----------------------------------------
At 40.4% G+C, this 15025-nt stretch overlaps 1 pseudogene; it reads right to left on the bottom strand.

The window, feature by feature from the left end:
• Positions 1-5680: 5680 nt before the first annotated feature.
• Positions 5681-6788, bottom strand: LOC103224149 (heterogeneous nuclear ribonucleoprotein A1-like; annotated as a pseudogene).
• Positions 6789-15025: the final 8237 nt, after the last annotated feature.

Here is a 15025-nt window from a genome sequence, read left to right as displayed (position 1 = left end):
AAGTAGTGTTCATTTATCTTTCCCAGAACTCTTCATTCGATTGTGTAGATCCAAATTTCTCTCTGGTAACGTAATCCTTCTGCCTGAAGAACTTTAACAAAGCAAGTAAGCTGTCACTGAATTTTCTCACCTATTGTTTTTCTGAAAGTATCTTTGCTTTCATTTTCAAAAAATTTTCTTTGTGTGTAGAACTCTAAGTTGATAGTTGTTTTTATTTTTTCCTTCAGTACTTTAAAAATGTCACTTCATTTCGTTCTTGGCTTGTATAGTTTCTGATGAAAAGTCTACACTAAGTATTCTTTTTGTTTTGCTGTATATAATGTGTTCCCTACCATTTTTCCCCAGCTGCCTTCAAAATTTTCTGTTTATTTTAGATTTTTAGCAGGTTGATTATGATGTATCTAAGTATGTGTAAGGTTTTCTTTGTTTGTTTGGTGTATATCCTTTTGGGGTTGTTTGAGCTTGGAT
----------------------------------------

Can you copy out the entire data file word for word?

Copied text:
At 40.4% G+C, this 15025-nt stretch overlaps 1 pseudogene; it reads right to left on the bottom strand.

The window, feature by feature from the left end:
• Positions 1-5680: 5680 nt before the first annotated feature.
• Positions 5681-6788, bottom strand: LOC103224149 (heterogeneous nuclear ribonucleoprotein A1-like; annotated as a pseudogene).
• Positions 6789-15025: the final 8237 nt, after the last annotated feature.

Here is a 15025-nt window from a genome sequence, read left to right as displayed (position 1 = left end):
AAGTAGTGTTCATTTATCTTTCCCAGAACTCTTCATTCGATTGTGTAGATCCAAATTTCTCTCTGGTAACGTAATCCTTCTGCCTGAAGAACTTTAACAAAGCAAGTAAGCTGTCACTGAATTTTCTCACCTATTGTTTTTCTGAAAGTATCTTTGCTTTCATTTTCAAAAAATTTTCTTTGTGTGTAGAACTCTAAGTTGATAGTTGTTTTTATTTTTTCCTTCAGTACTTTAAAAATGTCACTTCATTTCGTTCTTGGCTTGTATAGTTTCTGATGAAAAGTCTACACTAAGTATTCTTTTTGTTTTGCTGTATATAATGTGTTCCCTACCATTTTTCCCCAGCTGCCTTCAAAATTTTCTGTTTATTTTAGATTTTTAGCAGGTTGATTATGATGTATCTAAGTATGTGTAAGGTTTTCTTTGTTTGTTTGGTGTATATCCTTTTGGGGTTGTTTGAGCTTGGAT